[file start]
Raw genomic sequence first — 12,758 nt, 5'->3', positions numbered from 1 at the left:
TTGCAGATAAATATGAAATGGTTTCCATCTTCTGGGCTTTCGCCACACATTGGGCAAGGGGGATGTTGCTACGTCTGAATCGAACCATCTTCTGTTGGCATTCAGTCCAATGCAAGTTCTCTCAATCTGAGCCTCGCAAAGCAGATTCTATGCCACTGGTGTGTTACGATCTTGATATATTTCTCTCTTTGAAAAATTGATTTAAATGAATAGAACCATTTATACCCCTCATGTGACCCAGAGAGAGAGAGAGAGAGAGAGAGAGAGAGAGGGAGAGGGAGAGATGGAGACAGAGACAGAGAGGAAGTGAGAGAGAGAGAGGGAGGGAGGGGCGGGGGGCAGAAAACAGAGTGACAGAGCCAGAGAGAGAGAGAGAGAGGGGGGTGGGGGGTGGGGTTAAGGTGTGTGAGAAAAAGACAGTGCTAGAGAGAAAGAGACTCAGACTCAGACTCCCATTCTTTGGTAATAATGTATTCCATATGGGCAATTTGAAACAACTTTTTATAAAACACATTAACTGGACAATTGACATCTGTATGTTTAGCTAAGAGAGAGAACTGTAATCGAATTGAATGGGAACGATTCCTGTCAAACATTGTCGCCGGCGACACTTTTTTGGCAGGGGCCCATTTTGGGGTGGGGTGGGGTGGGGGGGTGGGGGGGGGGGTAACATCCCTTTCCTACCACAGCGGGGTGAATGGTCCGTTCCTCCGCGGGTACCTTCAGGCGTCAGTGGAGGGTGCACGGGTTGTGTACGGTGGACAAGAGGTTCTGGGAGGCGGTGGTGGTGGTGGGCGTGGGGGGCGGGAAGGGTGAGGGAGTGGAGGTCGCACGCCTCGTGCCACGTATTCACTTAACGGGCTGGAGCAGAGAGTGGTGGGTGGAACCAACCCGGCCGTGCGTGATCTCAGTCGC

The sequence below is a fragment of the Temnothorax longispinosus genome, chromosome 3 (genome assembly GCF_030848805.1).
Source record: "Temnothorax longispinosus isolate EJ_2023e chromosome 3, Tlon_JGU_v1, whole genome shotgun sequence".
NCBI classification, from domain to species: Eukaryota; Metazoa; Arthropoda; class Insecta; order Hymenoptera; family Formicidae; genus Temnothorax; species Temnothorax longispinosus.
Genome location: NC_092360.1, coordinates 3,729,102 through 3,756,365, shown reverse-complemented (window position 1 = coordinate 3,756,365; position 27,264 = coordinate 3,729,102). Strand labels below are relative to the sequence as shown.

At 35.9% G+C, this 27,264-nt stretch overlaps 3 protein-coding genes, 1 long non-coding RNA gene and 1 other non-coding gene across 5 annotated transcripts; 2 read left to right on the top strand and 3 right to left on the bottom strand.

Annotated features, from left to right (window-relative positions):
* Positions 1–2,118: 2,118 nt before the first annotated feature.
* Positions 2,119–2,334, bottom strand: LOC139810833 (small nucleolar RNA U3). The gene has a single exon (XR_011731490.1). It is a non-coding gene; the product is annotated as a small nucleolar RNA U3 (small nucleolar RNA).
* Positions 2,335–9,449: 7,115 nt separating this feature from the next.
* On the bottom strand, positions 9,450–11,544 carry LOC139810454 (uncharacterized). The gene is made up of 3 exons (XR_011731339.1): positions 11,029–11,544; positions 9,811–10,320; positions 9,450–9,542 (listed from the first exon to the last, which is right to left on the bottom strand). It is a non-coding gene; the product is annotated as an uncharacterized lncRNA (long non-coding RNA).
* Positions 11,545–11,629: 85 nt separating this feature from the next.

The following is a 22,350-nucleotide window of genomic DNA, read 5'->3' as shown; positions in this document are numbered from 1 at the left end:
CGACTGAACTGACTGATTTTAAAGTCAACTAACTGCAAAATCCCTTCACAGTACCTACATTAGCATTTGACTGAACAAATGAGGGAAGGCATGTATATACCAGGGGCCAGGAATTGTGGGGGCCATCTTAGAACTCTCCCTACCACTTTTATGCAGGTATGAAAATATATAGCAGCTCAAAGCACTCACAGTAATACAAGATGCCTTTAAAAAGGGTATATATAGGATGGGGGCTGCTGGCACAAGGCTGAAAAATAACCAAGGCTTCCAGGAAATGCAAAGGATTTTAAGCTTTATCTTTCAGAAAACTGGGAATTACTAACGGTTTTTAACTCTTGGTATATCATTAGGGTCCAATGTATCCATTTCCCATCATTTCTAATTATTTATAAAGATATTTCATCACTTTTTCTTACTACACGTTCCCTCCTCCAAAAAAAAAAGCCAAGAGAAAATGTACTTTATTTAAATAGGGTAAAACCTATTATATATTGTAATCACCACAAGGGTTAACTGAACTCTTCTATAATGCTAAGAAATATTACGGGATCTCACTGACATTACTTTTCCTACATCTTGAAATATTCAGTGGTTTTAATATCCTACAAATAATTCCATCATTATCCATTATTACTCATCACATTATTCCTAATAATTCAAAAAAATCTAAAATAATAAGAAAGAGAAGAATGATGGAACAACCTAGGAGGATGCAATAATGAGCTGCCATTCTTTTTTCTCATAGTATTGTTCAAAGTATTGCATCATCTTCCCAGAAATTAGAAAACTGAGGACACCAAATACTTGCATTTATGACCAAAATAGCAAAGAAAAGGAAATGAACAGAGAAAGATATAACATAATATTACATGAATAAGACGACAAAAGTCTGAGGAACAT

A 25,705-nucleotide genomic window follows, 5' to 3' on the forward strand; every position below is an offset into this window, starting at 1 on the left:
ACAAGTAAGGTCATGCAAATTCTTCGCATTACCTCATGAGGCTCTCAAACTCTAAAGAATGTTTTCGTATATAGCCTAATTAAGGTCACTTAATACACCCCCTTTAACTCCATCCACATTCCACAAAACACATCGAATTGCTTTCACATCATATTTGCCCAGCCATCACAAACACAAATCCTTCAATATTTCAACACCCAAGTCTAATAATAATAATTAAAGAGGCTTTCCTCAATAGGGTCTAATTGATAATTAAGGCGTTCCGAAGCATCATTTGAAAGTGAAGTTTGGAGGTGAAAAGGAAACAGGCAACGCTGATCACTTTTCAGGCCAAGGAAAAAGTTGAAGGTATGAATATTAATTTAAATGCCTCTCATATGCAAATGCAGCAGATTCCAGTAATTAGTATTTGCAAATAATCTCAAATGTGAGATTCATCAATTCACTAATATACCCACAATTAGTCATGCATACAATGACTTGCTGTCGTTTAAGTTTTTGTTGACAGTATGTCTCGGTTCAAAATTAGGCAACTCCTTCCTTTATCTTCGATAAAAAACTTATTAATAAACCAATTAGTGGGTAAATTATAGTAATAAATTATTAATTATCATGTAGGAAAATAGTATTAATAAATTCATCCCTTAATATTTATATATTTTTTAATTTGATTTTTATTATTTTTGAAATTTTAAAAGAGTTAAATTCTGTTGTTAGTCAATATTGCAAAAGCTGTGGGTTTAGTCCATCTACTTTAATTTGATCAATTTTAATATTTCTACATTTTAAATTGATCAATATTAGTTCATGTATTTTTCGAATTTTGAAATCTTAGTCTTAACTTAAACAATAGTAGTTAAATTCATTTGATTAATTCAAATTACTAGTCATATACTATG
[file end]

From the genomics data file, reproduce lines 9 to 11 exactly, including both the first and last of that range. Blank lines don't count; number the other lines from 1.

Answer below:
* Positions 1–2,118: 2,118 nt before the first annotated feature.
* Positions 2,119–2,334, bottom strand: LOC139810833 (small nucleolar RNA U3). The gene has a single exon (XR_011731490.1). It is a non-coding gene; the product is annotated as a small nucleolar RNA U3 (small nucleolar RNA).
* Positions 2,335–9,449: 7,115 nt separating this feature from the next.